WARNING: This is one for the truly devoted crate-diggers among you. I discovered these songs on a bonus 45 that was included with my vinyl copy of the Shakes’ debut album–I don’t think it’s available separately. Good luck! We now return to your regularly scheduled program:
No one who has heard their album Boys and Girls can doubt that Alabama Shakes know how to rock. But they have never sounded as fierce, as frenetic, as they do on this three-track EP. Here, their influences are a little more clearly on display, with a great mix of early rock & roll/R&B sounds.
“Heavy Chevy” begins with Brittany Howard’s voice turned up to 10. She has the rawest voice in popular music today—putting her in Janis Joplin and Big Mama Thornton territory. Seriously. The band comes in with a fantastic energy that owes more to punk rock than some of their more contemplative album cuts. It’s one of those songs where you don’t necessarily understand all of the words but don’t need to in order to know that it’s about boys and girls (hey, what a great album name!) and proving that you’ve got what everyone else doesn’t.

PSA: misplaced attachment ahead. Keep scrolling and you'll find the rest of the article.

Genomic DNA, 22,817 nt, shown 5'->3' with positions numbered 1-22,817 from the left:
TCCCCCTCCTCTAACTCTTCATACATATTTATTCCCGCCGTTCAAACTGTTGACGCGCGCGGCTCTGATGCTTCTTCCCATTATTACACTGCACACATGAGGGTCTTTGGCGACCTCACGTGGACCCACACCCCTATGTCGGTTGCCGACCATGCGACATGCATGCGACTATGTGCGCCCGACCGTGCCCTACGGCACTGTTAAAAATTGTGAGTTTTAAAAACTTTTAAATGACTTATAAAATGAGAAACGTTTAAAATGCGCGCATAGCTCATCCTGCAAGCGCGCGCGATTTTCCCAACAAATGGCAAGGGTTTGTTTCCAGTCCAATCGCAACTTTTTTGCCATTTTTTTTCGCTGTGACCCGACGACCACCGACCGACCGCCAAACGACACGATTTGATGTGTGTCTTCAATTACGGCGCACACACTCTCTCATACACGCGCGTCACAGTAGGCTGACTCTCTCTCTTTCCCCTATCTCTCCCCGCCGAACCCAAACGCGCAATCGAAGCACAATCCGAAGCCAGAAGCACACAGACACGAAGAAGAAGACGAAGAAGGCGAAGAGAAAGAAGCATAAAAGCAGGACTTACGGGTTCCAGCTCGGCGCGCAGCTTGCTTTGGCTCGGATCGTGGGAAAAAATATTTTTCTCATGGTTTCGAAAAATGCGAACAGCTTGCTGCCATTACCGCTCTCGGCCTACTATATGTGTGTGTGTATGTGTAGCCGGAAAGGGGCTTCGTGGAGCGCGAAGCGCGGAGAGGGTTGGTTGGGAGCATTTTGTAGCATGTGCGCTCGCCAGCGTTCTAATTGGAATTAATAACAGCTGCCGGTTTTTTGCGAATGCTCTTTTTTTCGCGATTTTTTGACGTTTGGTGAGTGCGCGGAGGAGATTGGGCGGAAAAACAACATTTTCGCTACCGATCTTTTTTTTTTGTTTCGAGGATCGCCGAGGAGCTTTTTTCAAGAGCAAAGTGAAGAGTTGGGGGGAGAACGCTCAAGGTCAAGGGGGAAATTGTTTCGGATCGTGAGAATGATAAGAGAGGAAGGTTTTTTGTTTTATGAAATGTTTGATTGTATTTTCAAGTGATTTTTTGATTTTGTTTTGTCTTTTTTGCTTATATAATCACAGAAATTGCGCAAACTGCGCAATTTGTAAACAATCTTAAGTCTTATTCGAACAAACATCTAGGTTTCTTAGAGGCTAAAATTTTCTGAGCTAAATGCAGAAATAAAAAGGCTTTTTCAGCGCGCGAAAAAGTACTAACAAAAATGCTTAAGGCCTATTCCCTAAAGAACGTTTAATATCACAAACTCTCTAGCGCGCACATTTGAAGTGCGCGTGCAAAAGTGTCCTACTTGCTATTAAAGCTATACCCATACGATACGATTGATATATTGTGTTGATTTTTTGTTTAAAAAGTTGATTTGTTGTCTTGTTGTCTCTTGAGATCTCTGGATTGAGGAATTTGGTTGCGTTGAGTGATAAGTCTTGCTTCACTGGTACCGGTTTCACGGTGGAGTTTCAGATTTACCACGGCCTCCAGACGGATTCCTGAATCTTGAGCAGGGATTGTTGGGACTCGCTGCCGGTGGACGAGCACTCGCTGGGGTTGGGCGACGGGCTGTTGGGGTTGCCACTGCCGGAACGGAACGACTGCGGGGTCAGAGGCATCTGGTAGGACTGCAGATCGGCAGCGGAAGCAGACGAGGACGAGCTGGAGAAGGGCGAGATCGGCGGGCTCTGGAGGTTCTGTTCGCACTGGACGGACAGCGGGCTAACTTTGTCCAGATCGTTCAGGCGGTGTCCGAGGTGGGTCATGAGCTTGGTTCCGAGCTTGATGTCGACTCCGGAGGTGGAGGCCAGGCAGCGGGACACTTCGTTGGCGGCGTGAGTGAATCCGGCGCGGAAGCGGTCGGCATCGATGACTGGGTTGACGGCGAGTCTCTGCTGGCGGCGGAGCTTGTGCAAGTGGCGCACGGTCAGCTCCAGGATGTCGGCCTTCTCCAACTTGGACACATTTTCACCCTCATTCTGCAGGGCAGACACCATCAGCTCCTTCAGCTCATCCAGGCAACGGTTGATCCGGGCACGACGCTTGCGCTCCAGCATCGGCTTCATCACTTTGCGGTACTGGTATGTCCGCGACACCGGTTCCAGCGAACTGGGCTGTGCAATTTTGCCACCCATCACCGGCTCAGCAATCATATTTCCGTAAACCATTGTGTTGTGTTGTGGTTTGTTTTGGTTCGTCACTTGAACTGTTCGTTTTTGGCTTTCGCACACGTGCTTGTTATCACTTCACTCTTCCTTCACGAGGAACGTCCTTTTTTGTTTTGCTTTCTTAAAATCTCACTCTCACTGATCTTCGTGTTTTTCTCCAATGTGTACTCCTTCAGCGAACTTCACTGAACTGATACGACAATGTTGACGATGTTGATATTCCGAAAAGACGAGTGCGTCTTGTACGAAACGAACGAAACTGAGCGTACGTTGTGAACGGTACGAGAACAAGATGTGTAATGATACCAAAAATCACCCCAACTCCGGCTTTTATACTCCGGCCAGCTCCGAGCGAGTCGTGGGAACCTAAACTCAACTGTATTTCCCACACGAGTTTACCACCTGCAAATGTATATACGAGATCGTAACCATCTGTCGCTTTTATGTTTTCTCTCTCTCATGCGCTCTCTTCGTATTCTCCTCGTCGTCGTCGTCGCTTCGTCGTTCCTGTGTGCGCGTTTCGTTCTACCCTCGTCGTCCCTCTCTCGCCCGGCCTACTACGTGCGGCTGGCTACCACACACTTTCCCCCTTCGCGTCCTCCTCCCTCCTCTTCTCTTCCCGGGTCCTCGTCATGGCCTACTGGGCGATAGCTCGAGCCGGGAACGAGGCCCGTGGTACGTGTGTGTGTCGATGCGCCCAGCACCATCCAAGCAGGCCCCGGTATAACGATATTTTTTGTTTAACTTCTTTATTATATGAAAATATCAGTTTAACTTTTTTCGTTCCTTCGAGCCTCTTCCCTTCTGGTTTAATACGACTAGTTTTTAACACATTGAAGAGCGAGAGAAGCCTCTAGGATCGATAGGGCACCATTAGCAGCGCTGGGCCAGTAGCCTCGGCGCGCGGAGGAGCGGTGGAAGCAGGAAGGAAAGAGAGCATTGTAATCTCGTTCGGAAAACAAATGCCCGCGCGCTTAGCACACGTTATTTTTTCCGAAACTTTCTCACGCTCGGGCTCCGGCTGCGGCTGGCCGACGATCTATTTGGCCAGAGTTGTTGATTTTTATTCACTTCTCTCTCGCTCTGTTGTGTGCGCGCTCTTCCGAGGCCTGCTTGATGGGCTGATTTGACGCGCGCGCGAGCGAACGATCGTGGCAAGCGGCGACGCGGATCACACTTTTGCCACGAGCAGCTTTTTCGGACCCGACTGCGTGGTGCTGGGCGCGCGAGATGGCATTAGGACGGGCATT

“Pocket Change” has a great early 60’s pop sound, complete with the requisite organ part and a guitar riff that is a distant cousin of Mungo Jerry’s classic “In the Summertime.” It’s light fare that might have worked well on the album as a bit of a breather from some of the heavier stuff, both lyrically and musically. Maybe it’s a little derivative, but oh well.
“Mama” has a classic early rock & roll structure, with slapback echo on the guitar and a straight ahead drumbeat, but also boasts a really funky breakdown and Howard’s great vocals. What’s so great about this song—and about this EP more generally—is that Alabama Shakes can combine a bunch of vintage musical elements in ways that wouldn’t have happened when these styles were developing in the late 50s. Big Mama Thornton wouldn’t have played with Carl Perkins no matter how much each of them may have wanted to. So really, the songs on this EP represent a progression and natural outgrowth of the source material; modern music with vintage antecedents. And that’s maybe the hippest thing of all.